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UKAg student conducts clinical nutrition research in Peru

Mary Boulanger, left, a UK junior in human nutrition, worked as an assistant to Dr. Indira Candia at a health clinic in Peru.

PHOTO: Mary Boulanger
Lexington, Ky.

Through a unique opportunity, an undergraduate student in the University of Kentucky College of Agriculture, Food and Environment recently shared her nutritional knowledge and conducted clinical research in South America.  

“I was fortunate that I had the opportunity to conduct a research project while I was serving as a medical volunteer. Service has always been a passion of mine and experiencing it on an international level was life changing,” said Mary Boulanger, a junior human nutrition major from Lexington, who plans to go to medical school.  “The project is interesting to me because while it has a focus on nutrition, it incorporates other health factors, such as physical activity and emotional health.”

She volunteered to go on a medical mission trip to Cuzco, Peru with a group of other pre-med students from the university and fulfilled a special project requirement of UK’s Honors Program. The trip was coordinated through the International Volunteer HQ and was sponsored by an independent project grant from the honors program.

As part of her trip she visited and assisted in an orphanage, retirement home and a medical clinic and participated in a rural medical campaign. She researched the dietary habits and nutritional needs in each of the four areas.

Peru has some of the highest exposure to ultraviolet light in the world, causing residents to suffer from skin and eye problems. While more than half of Peruvian children have a normal body mass index, more than 45 percent of the children under five in Cuzco suffer from anemia and more than 35 percent suffer from chronic malnutrition.

“There is so much disparity in their health due to nutrition,” Boulanger said. “In nutrition class we learned about how vitamins, minerals and water are necessary for health, but it was eye-opening to see individuals who were actually having problems because they weren’t meeting those requirements.”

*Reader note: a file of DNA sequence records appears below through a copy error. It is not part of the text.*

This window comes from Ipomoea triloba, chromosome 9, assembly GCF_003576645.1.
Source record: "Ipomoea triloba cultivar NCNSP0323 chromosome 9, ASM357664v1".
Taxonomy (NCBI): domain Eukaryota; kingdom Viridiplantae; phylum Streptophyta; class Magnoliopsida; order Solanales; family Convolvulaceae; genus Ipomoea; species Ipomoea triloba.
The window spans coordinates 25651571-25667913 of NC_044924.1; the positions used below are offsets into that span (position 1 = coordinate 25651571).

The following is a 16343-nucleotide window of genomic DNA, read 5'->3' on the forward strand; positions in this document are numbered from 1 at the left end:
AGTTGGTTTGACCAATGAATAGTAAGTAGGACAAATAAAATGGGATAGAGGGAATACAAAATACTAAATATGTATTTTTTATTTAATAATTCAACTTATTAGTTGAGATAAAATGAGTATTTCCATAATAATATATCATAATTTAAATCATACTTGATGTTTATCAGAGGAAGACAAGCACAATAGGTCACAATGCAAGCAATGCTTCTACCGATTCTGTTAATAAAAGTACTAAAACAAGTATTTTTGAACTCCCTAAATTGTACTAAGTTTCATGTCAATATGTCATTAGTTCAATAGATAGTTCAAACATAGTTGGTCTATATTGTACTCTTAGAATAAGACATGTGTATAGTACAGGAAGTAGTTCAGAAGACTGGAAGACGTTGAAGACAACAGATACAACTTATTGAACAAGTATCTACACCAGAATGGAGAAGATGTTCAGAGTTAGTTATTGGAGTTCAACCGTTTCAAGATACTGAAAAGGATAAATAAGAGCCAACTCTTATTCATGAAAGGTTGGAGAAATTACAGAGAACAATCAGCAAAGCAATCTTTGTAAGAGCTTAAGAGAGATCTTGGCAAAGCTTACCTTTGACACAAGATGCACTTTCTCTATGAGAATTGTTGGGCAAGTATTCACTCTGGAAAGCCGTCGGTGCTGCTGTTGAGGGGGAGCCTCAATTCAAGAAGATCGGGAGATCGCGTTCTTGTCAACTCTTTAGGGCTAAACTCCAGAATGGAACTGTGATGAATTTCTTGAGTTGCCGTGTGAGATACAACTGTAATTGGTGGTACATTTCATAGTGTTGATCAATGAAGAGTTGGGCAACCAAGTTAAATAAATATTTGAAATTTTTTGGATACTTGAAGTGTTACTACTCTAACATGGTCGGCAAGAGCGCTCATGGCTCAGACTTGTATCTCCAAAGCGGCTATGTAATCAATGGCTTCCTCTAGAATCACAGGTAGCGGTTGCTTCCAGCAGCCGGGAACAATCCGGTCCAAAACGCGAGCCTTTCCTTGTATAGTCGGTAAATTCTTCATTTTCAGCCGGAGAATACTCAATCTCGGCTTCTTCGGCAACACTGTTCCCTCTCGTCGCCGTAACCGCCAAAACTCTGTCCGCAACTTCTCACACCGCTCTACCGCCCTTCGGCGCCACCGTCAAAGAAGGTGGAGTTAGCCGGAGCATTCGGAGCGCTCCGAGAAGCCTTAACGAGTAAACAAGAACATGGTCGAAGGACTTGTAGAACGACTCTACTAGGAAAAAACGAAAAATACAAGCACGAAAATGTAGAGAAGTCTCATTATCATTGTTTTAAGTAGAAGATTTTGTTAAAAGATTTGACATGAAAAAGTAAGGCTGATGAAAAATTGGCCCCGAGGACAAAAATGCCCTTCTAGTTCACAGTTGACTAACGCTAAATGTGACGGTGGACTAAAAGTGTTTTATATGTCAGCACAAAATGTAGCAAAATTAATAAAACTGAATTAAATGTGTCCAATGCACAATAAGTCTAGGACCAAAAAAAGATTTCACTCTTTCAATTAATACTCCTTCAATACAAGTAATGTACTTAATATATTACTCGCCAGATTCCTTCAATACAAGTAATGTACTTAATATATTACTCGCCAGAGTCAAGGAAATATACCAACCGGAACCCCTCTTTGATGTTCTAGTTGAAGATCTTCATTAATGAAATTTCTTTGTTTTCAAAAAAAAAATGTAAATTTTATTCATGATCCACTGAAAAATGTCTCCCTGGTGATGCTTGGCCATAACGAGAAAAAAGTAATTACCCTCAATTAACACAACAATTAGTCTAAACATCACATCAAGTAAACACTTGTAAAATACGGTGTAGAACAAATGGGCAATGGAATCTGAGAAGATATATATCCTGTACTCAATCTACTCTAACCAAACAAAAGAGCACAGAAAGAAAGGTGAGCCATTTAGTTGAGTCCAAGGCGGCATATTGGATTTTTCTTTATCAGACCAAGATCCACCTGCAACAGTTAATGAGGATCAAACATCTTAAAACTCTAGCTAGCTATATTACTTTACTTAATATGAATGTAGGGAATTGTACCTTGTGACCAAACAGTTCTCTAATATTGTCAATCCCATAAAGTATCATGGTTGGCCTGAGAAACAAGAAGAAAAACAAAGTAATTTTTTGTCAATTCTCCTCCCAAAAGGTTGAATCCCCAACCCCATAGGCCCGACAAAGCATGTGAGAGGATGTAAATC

Peruvian diet staples include rice, potatoes, lentils and corn. In open-air markets Boulanger saw a variety of fruits, vegetables and nuts.

“There were a lot of wonderful whole foods there, which is what any nutritionist would love to see. Since the water in Peru is contaminated with parasites and produce is often washed in contaminated water, it is recommended to peel fruits and vegetables as a precaution,” Boulanger said. “Health complications from eating contaminated food or drinking contaminated water often arise when people do not have access to water filters, or don’t have the ability to boil their water."

In her preliminary findings, she found that a local orphanage had the best diet due to individual donors and government funding. They also had successful water and vitamin campaigns so the children had access to clean water and vitamins to fill any nutritional gaps.

Residents of a local retirement home had low fruit and protein intake and less access to vitamins than the orphanage.  Many retirement home residents also suffered mobility issues due to health problems. Since the retirement home operated completely on donations, there were not enough staff members to facilitate adequate physical activity for the residents.

The urban clinic saw a variety of patients, ranging from those who had malnutrition to those who had adequate access to food but ate diets rich in lard and sugar, which contributed to problems like high blood pressure and diabetes.

“Many people also came to the clinics with dental problems because proper dental hygiene is not widely taught or practiced, so it would be beneficial for the clinics to have educational classes about the necessity of brushing your teeth,” she said.

In the rural communities, she found that most of their diet consists of whole foods and is really low in fat and salt with much of the food being really healthy. However, they lack access to medical care and water filters.

This semester, she’s working with Tammy Stephenson, UK senior lecturer in the Department of Dietetics and Human Nutrition, to write a research report on her findings. In her report, she will discuss the background of each group, their dietary habits and ways they can improve their nutrition.

She will present her research at the 2014 Universities Fighting World Hunger Summit at Auburn University.

Contact: 

Tammy Stephenson, 859-257-2353; Mary Boulanger, mary.boulanger@uky.edu

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